Teens can’t control impulses and make rapid, smart decisions like adults can — but why?
Research into how the human brain develops helps explain. In a teenager, the frontal lobe of the brain, which controls decision-making, is built but not fully insulated — so signals move slowly.
“Teenagers are not as readily able to access their frontal lobe to say, ‘Oh, I better not do this,’ ” Dr. Frances Jensen tells Fresh Air‘s Terry Gross.
Jensen, who’s a neuroscientist and was a single mother of two boys who are now in their 20s, wrote The Teenage Brain to explore the science of how the brain grows — and why teenagers can be especially impulsive, moody and not very good at responsible decision-making.
“We have a natural insulation … called myelin,” she says. “It’s a fat, and it takes time. Cells have to build myelin, and they grow it around the outside of these tracks, and that takes years.”
This insulation process starts in the back of the brain and heads toward the front. Brains aren’t fully mature until people are in their early 20s, possibly late 20s and maybe even beyond, Jensen says.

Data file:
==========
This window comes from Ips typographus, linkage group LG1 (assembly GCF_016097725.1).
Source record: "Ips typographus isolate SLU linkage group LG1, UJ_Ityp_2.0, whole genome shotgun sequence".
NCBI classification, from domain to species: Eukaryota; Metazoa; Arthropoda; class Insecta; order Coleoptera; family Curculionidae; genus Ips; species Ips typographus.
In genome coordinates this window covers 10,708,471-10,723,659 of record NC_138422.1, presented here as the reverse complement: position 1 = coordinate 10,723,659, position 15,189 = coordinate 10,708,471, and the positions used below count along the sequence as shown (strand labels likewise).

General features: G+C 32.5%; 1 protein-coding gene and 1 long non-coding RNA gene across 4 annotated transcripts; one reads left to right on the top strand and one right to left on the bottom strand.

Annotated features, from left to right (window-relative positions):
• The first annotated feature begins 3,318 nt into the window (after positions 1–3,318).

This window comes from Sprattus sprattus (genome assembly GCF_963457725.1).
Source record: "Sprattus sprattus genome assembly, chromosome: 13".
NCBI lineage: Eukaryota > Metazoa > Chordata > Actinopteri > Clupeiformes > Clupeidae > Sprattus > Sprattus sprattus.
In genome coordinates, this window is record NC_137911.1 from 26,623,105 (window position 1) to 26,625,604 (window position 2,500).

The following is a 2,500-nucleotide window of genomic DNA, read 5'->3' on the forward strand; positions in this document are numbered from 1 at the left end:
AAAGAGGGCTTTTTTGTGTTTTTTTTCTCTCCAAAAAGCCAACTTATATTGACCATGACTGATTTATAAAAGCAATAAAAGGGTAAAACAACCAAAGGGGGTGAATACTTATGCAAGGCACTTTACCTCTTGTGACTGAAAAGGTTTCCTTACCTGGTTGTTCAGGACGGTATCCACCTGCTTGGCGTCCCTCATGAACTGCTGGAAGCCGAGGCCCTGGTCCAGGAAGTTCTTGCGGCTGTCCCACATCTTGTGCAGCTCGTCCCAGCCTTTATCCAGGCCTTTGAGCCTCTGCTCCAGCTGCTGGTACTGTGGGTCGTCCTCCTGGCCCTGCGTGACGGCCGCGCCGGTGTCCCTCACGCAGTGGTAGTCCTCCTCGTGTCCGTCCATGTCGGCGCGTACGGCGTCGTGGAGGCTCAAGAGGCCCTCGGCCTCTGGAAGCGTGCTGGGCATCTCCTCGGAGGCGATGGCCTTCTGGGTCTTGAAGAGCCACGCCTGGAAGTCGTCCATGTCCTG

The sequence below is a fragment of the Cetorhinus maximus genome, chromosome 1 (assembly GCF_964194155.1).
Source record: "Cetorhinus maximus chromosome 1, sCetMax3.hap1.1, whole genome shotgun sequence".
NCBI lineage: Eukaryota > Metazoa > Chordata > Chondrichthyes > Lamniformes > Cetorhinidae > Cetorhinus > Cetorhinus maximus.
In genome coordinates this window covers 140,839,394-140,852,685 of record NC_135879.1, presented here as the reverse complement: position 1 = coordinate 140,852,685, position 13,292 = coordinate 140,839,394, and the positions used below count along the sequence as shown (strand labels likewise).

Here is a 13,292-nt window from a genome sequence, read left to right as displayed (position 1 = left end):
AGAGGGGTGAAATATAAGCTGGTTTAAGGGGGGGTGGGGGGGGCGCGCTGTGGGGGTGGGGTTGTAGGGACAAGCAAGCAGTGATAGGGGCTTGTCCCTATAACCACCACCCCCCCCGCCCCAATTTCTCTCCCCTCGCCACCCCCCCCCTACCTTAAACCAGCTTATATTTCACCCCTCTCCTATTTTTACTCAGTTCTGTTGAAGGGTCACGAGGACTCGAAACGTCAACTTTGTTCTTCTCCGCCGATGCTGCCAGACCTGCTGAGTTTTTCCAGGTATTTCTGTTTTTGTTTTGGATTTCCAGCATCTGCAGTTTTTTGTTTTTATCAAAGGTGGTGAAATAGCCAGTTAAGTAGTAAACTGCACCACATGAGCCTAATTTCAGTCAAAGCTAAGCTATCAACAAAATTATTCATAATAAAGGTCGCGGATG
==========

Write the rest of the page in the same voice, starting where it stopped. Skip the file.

“The last place to be connected — to be fully myelinated — is the front of your brain,” Jensen says. “And what’s in the front? Your prefrontal cortex and your frontal cortex. These are areas where we have insight, empathy, these executive functions such as impulse control, risk-taking behavior.”
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About the Author: Dr. Frances Jensen is a professor and chair of the Department of Neurology at the University of Pennsylvania Perelman School of Medicine.